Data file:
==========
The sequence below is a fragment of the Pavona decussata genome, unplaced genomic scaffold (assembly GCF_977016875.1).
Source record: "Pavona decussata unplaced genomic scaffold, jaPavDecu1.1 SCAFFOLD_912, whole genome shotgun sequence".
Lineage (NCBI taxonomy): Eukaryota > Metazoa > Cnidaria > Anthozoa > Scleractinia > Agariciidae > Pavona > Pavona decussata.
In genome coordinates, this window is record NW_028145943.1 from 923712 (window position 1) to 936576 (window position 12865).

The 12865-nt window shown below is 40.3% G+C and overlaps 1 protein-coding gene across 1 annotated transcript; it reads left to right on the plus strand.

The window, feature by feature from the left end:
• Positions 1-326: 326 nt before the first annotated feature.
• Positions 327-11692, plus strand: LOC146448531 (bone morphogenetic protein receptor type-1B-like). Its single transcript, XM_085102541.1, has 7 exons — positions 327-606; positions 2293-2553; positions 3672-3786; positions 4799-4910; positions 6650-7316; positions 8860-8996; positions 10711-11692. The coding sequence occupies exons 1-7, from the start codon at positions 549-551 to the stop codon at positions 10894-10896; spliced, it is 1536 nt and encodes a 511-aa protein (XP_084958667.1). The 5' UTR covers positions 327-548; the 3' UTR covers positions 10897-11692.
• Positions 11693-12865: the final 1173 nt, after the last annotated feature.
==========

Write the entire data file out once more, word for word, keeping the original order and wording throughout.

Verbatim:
The sequence below is a fragment of the Pavona decussata genome, unplaced genomic scaffold (assembly GCF_977016875.1).
Source record: "Pavona decussata unplaced genomic scaffold, jaPavDecu1.1 SCAFFOLD_912, whole genome shotgun sequence".
Lineage (NCBI taxonomy): Eukaryota > Metazoa > Cnidaria > Anthozoa > Scleractinia > Agariciidae > Pavona > Pavona decussata.
In genome coordinates, this window is record NW_028145943.1 from 923712 (window position 1) to 936576 (window position 12865).

The 12865-nt window shown below is 40.3% G+C and overlaps 1 protein-coding gene across 1 annotated transcript; it reads left to right on the plus strand.

The window, feature by feature from the left end:
• Positions 1-326: 326 nt before the first annotated feature.
• Positions 327-11692, plus strand: LOC146448531 (bone morphogenetic protein receptor type-1B-like). Its single transcript, XM_085102541.1, has 7 exons — positions 327-606; positions 2293-2553; positions 3672-3786; positions 4799-4910; positions 6650-7316; positions 8860-8996; positions 10711-11692. The coding sequence occupies exons 1-7, from the start codon at positions 549-551 to the stop codon at positions 10894-10896; spliced, it is 1536 nt and encodes a 511-aa protein (XP_084958667.1). The 5' UTR covers positions 327-548; the 3' UTR covers positions 10897-11692.
• Positions 11693-12865: the final 1173 nt, after the last annotated feature.